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Sustainable Timber Tasmania and Parks and Wildlife Service announce road opening


Florentine Road and Arve Road (to the Hartz Mountain junction) are officially reopened to the public.More

Easter safety is paramount for our parks and reserves


The Parks and Wildlife Service encourages visitors and Tasmanians alike to get outdoors and get active - especially in our parks and reserves.More

Good news, Hartz Mountain National Park and other tracks are open!


In time for Easter walking, PWS have been able to re-open a number of tracks.More

Summary of Sarah Island Site Plan March 2006

The full version of the Sarah Island Site Plan March 2006 can be downloaded as a PDF File (1681 Kb)

Location Maps are available as separate PDFs:

  • Map 1  - Location in the Tasmanian Context (1180 Kb)
  • Map 2  - Location in the Macquarie Harbour Context (312 Kb)


Sarah Island was the site of the first convict settlement in Tasmania, established in 1821 and has remained unoccupied and relatively undisturbed since it was finally abandoned as a penal settlement in 1847. With the advent of the popular cruises from Strahan to the Gordon River in the 1980’s (some of which call in at Sarah Island), the island has become a popular tourist destination, primarily to view the ruins of the penal settlement.

This Site Plan is a subsidiary plan to the Tasmanian Wilderness World Heritage Area Management Plan 1999 and incorporates the key recommendations of both the draft Conservation Management Plan and the draft Interpretation Action Plan.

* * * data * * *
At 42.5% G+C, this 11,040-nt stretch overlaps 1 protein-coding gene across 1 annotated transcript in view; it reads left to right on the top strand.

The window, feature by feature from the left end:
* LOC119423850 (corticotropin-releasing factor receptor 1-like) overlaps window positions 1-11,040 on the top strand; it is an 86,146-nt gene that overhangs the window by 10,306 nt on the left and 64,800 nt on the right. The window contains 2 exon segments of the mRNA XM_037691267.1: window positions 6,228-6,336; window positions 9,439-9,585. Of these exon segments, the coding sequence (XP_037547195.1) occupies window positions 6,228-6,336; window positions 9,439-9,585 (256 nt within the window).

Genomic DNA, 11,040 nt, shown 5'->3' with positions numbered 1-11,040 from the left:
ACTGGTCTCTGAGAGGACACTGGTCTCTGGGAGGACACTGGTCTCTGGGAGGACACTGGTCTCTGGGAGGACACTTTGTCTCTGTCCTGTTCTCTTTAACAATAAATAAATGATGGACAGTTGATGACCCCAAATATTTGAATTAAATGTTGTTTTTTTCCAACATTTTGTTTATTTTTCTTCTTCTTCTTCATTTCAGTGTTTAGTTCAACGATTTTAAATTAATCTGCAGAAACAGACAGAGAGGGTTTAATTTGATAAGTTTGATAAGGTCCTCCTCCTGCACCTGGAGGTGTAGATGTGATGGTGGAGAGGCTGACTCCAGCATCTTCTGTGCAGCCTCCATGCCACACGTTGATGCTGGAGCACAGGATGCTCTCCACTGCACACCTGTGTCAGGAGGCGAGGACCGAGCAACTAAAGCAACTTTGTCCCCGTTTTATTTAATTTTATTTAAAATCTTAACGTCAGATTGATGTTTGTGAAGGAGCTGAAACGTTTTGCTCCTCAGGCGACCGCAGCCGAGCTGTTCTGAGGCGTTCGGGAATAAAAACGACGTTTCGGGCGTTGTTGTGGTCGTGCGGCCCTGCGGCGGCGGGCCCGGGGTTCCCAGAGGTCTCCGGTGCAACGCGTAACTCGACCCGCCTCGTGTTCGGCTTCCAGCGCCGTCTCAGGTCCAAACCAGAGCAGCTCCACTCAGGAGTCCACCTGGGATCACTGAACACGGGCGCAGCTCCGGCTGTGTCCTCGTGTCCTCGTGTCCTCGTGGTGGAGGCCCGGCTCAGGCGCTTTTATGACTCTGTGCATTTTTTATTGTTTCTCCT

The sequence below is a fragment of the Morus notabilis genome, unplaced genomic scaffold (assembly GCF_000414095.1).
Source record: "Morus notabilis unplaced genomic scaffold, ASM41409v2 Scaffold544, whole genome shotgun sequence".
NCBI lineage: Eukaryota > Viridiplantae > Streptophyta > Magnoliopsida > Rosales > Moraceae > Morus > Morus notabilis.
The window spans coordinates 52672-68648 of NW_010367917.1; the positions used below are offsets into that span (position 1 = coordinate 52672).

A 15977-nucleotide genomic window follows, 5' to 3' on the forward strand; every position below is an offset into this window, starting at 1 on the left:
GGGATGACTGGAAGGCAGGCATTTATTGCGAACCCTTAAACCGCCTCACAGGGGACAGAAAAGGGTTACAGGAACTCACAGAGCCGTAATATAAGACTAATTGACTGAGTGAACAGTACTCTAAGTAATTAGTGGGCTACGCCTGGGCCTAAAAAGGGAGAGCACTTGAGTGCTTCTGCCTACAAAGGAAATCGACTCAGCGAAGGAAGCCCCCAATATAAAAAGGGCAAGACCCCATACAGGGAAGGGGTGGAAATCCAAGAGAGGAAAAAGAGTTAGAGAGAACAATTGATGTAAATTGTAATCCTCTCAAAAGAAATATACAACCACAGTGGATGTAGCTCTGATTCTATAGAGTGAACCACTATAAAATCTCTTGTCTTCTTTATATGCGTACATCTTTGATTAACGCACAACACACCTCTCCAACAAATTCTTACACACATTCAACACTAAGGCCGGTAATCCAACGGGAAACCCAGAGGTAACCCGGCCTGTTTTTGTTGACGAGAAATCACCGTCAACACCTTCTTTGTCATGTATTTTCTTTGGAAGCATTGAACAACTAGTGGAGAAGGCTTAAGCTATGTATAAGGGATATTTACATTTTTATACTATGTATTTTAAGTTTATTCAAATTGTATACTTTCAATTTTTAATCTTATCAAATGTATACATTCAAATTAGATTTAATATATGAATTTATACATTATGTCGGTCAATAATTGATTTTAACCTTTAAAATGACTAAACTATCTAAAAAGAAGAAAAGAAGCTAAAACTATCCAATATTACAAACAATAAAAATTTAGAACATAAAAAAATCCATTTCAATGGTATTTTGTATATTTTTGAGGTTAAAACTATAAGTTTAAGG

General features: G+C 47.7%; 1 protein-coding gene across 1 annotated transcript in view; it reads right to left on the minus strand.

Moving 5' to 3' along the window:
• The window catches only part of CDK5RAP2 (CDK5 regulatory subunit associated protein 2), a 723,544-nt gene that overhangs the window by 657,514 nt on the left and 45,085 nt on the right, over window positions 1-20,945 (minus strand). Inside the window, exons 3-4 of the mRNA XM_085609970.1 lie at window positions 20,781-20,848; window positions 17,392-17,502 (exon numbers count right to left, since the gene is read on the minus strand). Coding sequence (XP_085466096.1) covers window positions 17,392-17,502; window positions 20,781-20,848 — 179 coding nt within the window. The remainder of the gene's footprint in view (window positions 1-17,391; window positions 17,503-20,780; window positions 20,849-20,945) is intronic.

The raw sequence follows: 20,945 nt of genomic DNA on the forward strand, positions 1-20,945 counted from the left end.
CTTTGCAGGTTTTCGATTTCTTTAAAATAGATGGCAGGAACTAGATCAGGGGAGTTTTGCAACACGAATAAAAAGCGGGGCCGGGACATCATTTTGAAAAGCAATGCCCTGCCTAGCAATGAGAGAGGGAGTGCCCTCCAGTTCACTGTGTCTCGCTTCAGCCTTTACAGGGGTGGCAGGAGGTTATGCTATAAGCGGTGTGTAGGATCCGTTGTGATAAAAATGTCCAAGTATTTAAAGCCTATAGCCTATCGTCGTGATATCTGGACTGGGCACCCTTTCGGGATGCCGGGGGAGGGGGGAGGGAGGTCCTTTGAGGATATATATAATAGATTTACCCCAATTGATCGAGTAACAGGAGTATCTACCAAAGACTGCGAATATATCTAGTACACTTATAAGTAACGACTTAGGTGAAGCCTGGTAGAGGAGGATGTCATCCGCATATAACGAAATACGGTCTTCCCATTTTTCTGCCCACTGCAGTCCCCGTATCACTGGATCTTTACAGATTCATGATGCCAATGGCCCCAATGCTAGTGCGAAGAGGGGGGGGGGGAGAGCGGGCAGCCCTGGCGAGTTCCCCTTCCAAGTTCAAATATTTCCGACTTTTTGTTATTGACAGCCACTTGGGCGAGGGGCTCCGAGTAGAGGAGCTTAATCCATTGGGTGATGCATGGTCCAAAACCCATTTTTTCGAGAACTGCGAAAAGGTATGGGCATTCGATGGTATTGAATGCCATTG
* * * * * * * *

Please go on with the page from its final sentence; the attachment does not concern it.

The intent of this plan is to provide for conservation, management, and visitor use of the Sarah Island Visitor Services Site in the Macquarie Harbour Historic Site, consistent with the management objectives set out in the Management Plan.

The plan briefly describes existing conditions, including the values of the site, existing facilities and current visitor use. A description of proposed developments in the Site is provided, giving specific details for key areas within the site. Next, the range of possible effects of the developments are identified and discussed. Following this, an environmental and heritage management program is described for the planning, construction and ongoing management and development of the Site.

The plan will be reviewed and if, necessary, revised five years after its approval. Before any revised plan is approved, the review process will include a time of not less than thirty days for public comment upon the revised plan.